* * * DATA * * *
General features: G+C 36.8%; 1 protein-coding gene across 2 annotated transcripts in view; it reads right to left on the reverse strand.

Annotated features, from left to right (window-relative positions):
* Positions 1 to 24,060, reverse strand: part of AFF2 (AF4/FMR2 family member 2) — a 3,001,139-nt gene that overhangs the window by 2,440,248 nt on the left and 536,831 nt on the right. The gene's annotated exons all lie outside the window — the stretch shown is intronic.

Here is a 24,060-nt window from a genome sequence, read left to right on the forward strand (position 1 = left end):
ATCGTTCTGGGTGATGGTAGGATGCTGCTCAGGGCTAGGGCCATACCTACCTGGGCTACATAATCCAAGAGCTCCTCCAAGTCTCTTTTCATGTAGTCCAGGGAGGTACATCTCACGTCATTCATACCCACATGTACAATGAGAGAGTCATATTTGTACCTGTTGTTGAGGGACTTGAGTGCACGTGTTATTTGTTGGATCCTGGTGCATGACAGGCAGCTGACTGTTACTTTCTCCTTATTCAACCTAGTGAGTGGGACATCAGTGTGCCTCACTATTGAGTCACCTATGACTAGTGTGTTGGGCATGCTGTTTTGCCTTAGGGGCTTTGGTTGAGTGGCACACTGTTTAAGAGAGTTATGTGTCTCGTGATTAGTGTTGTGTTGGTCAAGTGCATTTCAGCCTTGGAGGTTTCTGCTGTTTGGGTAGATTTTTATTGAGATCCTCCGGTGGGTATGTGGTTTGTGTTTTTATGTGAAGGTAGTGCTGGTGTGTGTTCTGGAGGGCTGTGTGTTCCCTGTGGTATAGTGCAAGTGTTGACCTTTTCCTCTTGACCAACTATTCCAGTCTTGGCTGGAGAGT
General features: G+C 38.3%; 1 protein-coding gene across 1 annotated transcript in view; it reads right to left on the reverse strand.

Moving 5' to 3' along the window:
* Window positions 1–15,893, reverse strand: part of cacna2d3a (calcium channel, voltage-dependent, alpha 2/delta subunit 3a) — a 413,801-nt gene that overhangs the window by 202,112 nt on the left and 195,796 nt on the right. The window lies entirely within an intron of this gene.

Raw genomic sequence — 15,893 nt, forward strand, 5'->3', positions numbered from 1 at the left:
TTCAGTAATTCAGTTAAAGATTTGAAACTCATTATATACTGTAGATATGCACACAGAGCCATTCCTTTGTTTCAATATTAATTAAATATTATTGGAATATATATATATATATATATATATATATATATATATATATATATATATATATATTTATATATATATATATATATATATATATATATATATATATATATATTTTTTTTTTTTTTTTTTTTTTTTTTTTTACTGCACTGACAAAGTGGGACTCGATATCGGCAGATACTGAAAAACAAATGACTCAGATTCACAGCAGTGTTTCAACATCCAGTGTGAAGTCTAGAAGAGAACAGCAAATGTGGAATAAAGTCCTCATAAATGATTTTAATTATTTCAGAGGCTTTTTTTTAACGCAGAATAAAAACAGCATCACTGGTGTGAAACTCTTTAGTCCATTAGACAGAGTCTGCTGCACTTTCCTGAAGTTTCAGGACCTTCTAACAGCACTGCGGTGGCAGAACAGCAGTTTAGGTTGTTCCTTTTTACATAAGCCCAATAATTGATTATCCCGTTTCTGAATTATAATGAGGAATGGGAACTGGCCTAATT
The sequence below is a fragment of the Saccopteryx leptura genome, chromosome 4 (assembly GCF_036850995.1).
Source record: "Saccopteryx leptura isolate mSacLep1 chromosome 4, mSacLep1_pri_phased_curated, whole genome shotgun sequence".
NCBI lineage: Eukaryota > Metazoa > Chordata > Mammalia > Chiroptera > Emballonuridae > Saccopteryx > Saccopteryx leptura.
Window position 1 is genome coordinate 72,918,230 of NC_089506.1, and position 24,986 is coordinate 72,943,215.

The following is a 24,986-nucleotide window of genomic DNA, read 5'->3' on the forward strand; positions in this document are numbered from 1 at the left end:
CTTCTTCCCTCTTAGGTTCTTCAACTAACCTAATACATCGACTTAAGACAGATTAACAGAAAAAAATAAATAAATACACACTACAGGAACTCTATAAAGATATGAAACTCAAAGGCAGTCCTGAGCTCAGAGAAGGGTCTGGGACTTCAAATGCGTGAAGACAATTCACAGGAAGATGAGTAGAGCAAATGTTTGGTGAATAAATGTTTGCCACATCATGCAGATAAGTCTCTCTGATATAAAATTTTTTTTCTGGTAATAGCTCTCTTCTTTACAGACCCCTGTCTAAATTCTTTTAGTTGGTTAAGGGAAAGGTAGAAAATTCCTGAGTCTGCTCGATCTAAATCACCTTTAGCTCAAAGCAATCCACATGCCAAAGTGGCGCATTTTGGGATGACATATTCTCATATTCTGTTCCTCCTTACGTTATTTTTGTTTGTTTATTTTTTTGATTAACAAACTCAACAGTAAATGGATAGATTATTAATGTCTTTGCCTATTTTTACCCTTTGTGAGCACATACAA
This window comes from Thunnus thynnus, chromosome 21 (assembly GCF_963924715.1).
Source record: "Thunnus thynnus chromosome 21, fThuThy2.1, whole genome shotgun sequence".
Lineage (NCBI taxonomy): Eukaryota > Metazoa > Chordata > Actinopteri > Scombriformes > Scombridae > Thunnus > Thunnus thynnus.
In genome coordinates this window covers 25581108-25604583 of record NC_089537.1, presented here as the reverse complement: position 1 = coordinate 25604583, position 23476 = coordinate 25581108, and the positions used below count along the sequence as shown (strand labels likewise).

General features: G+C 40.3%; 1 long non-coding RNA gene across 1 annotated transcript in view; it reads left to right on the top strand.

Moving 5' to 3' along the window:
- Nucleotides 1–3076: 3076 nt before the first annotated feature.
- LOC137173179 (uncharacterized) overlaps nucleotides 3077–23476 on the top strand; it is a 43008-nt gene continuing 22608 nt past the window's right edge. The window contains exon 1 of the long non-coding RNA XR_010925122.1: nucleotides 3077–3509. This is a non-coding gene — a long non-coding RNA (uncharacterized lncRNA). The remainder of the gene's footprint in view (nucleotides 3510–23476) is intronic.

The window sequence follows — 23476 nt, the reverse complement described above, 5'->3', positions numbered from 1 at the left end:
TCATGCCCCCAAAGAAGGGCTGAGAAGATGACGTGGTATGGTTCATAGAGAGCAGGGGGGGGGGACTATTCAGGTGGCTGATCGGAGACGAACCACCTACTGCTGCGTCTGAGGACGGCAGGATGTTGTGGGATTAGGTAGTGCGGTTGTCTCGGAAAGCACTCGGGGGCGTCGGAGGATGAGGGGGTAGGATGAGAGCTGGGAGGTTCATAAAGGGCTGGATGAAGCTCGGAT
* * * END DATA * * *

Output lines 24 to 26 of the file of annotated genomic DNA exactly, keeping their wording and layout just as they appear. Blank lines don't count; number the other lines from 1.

- LOC137173179 (uncharacterized) overlaps nucleotides 3077–23476 on the top strand; it is a 43008-nt gene continuing 22608 nt past the window's right edge. The window contains exon 1 of the long non-coding RNA XR_010925122.1: nucleotides 3077–3509. This is a non-coding gene — a long non-coding RNA (uncharacterized lncRNA). The remainder of the gene's footprint in view (nucleotides 3510–23476) is intronic.

The window sequence follows — 23476 nt, the reverse complement described above, 5'->3', positions numbered from 1 at the left end:
TCATGCCCCCAAAGAAGGGCTGAGAAGATGACGTGGTATGGTTCATAGAGAGCAGGGGGGGGGGACTATTCAGGTGGCTGATCGGAGACGAACCACCTACTGCTGCGTCTGAGGACGGCAGGATGTTGTGGGATTAGGTAGTGCGGTTGTCTCGGAAAGCACTCGGGGGCGTCGGAGGATGAGGGGGTAGGATGAGAGCTGGGAGGTTCATAAAGGGCTGGATGAAGCTCGGAT